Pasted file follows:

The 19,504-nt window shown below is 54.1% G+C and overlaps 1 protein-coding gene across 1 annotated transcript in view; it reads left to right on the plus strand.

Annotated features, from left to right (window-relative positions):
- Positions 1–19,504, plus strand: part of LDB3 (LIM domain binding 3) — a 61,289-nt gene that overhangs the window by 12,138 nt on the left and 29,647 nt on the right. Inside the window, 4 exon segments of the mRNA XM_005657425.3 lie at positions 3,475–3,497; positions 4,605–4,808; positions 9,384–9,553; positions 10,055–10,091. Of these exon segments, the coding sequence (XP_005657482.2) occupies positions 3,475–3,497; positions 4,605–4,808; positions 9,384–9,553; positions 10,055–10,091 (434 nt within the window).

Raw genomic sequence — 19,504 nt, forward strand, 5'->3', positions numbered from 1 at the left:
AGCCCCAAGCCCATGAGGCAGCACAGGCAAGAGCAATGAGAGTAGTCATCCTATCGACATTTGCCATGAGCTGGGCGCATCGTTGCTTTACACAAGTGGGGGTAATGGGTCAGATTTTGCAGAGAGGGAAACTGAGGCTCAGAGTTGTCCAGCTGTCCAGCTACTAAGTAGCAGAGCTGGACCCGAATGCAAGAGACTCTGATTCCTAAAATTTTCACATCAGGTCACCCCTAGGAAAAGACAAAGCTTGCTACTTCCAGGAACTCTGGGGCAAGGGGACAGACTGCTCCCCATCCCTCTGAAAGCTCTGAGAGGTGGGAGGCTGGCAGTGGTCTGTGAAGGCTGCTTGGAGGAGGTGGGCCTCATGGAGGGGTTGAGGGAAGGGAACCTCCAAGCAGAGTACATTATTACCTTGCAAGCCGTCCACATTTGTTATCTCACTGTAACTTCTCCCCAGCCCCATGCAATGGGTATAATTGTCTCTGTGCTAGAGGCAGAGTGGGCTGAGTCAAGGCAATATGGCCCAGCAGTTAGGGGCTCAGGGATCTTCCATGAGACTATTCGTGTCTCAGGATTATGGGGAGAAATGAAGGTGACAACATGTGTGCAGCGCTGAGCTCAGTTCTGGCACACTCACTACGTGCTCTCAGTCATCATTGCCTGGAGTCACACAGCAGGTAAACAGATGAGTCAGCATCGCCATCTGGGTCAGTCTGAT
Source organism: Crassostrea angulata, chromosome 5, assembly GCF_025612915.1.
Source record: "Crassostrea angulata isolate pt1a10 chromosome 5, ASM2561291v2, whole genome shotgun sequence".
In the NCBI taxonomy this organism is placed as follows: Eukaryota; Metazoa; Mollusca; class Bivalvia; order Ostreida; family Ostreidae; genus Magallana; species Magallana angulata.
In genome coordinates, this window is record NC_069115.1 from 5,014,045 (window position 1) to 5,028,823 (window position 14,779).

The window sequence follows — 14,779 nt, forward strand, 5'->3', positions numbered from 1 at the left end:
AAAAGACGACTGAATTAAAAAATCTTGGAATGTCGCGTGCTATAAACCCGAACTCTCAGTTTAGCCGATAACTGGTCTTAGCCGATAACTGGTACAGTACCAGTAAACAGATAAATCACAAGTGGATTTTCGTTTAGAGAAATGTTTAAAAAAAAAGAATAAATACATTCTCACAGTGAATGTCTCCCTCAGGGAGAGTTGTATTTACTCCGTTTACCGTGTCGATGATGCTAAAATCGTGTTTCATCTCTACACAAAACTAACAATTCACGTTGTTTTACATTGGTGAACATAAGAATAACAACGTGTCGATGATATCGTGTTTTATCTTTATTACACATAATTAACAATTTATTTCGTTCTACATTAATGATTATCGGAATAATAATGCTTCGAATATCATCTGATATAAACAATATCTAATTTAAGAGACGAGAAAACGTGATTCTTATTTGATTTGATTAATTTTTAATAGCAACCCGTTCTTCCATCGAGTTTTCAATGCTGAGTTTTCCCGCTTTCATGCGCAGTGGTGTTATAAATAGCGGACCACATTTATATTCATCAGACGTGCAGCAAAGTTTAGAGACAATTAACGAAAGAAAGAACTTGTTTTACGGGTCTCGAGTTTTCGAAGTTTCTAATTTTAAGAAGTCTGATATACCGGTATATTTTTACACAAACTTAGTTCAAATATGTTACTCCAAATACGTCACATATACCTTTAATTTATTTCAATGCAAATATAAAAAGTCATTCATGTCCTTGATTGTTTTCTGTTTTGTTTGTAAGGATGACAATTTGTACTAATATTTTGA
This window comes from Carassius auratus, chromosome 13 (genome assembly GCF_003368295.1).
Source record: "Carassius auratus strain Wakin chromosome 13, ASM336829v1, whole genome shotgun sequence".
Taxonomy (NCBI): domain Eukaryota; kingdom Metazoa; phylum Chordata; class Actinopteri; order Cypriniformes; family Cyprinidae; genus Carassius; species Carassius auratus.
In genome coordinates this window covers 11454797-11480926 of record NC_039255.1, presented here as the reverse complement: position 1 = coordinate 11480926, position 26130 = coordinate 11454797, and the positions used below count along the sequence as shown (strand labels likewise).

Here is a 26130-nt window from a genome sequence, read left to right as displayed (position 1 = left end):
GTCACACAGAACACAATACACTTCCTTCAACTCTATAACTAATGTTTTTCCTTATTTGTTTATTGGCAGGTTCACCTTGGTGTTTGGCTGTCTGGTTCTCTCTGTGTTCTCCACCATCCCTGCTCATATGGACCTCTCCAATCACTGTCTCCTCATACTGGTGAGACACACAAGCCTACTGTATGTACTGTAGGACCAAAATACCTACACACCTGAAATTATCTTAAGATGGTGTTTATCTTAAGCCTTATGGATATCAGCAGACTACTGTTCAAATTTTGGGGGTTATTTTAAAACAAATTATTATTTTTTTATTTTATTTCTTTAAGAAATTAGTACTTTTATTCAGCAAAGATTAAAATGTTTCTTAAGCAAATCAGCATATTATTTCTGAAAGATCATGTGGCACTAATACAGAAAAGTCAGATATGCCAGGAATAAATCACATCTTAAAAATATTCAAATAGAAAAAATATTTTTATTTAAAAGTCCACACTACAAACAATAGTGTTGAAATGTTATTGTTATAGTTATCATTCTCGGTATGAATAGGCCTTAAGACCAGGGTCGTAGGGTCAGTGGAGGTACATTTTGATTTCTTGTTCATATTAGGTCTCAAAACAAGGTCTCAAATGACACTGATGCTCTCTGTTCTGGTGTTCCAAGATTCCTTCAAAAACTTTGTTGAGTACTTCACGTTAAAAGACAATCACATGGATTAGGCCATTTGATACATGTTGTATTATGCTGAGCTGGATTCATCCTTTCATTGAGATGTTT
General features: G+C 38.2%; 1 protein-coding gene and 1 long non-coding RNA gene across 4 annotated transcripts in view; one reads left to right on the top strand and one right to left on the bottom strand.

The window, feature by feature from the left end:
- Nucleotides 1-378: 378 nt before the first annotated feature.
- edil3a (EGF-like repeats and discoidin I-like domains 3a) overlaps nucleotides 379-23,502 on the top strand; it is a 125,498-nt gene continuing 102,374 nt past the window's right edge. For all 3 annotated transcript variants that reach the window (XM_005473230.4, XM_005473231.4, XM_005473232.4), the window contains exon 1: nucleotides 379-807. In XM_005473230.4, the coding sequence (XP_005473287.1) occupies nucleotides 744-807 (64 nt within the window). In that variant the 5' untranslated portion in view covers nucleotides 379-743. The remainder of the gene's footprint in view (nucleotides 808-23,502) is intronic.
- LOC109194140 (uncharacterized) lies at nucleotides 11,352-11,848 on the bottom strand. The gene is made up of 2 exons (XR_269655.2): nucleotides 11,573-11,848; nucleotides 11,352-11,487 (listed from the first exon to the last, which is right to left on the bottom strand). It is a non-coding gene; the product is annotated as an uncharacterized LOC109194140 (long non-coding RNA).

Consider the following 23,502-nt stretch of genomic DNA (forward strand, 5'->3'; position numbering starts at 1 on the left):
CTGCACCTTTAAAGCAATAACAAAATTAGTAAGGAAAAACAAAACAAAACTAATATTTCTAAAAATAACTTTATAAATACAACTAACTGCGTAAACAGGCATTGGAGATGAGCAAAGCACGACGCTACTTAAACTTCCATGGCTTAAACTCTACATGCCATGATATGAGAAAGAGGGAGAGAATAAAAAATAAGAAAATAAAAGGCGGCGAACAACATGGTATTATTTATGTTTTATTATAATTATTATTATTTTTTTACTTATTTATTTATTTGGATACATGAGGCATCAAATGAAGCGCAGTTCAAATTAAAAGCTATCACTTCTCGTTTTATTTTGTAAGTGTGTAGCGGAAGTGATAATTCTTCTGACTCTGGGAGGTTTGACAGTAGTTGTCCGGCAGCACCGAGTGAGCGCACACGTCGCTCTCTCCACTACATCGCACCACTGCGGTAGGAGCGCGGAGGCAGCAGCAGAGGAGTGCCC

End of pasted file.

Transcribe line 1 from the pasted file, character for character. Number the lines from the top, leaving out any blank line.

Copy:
The 19,504-nt window shown below is 54.1% G+C and overlaps 1 protein-coding gene across 1 annotated transcript in view; it reads left to right on the plus strand.